In 1966, Henry Bizot became Chairman of BNP, a new bank formed from the merger of BNCI and CNEP.
A graduate in Law and Literature, in 1925 Henry Bizot entered the competitive Civil Service examinations, winning a place at the Inspectorate of Finances. He subsequently joined the Comptoir National d’Escompte de Paris (CNEP) in 1930 as Deputy Company Secretary, after a brief spell working in the private office of French Prime Minister Raymond Poincaré.
Called up at the beginning of World War II, Bizot was wounded during fighting in 1940 near Montmirail. In December 1944, he joined the French Resistance, and then joined up with the Leclerc (2nd Armoured) Division. After the war he resumed his banking career at the CNEP headquarters in rue Bergère, Paris, and made an increasing number of business trips, inter alia to India and Australia. In 1958 he was appointed Managing Director, becoming Chairman in 1964. He immediately set out to modernise the bank.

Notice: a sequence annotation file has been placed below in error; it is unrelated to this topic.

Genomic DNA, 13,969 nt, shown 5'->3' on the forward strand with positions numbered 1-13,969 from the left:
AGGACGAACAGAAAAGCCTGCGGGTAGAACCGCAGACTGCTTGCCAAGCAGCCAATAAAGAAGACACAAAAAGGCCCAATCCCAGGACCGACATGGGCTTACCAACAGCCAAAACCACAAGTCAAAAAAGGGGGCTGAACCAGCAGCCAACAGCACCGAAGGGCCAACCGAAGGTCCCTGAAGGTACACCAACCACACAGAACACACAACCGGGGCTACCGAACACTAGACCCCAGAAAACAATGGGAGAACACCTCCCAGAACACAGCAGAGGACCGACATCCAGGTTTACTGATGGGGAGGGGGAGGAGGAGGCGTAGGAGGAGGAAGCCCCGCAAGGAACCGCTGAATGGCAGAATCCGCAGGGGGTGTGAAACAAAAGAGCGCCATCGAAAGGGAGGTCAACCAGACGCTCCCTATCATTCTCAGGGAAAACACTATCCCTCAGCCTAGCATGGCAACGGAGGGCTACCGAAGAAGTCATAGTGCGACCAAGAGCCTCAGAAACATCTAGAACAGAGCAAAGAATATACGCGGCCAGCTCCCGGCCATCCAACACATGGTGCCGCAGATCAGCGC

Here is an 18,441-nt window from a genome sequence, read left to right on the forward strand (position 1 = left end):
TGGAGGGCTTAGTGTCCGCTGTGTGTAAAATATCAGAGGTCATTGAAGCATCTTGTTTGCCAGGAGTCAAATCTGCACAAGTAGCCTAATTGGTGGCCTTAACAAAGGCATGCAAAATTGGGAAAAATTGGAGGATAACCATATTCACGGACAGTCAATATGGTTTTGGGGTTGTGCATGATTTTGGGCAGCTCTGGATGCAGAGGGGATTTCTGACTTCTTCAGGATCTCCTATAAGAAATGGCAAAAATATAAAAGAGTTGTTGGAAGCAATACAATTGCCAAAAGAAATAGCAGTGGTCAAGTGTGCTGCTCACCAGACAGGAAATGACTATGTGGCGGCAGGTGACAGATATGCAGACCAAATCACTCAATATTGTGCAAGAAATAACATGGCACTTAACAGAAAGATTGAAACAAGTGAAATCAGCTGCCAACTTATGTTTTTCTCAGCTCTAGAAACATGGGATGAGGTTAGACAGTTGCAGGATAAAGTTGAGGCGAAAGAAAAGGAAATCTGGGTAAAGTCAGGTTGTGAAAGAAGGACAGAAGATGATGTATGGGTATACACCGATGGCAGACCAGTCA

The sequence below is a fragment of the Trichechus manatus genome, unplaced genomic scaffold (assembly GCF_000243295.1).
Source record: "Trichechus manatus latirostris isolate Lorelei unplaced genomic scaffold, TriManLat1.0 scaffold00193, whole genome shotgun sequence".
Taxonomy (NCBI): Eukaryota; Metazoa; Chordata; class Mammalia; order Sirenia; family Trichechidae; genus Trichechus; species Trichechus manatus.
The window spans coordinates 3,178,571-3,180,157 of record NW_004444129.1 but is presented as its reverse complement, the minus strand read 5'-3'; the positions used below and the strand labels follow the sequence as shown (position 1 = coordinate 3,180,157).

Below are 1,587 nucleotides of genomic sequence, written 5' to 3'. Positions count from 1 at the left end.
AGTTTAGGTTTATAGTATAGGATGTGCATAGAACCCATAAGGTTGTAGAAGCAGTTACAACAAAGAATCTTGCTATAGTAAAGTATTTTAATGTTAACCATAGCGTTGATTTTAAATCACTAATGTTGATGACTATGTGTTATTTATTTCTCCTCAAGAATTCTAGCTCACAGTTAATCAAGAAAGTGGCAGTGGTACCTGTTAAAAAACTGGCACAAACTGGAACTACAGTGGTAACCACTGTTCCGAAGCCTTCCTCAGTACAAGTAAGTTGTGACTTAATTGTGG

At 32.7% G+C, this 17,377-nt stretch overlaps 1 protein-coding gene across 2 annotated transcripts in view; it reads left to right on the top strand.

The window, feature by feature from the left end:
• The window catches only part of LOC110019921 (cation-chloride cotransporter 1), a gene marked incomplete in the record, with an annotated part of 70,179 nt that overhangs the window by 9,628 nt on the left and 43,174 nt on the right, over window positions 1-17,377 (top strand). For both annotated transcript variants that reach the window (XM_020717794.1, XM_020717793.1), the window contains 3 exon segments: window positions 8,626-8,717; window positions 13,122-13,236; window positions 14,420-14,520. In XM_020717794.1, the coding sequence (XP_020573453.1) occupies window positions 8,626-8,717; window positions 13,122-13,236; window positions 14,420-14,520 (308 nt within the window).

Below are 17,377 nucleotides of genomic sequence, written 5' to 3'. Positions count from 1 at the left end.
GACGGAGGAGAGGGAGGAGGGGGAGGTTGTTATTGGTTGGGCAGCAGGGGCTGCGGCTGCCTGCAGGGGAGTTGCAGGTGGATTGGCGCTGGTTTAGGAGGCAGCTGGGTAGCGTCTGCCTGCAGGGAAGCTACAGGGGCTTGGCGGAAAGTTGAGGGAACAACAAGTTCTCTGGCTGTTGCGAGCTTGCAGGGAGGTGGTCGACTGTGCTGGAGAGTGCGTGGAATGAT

BNP is born
On 1 May 1966, French Finance Minister Michel Debré informed Henry Bizot that CNEP was to be merged with the Banque Nationale pour le Commerce et l’Industrie (BNCI). The merger would create a new bank – Banque Nationale de Paris (BNP), and he was to be its first Chairman. The close understanding Bizot had with the newly-appointed Managing Director, Pierre Ledoux, was one of the key factors in the success of the merger.
Having reached retirement age, Henry Bizot stepped down in 1971, justifiably proud of his ‘mission accomplished’. He was named honorary Chairman of BNP but continued to serve as Chairman and CEO of the French American Banking Corporation (FABC), Chairman of BNCI-Indian Ocean, and Vice-President of the Catholic University of Paris. He also sat on the boards of several other companies and organisations.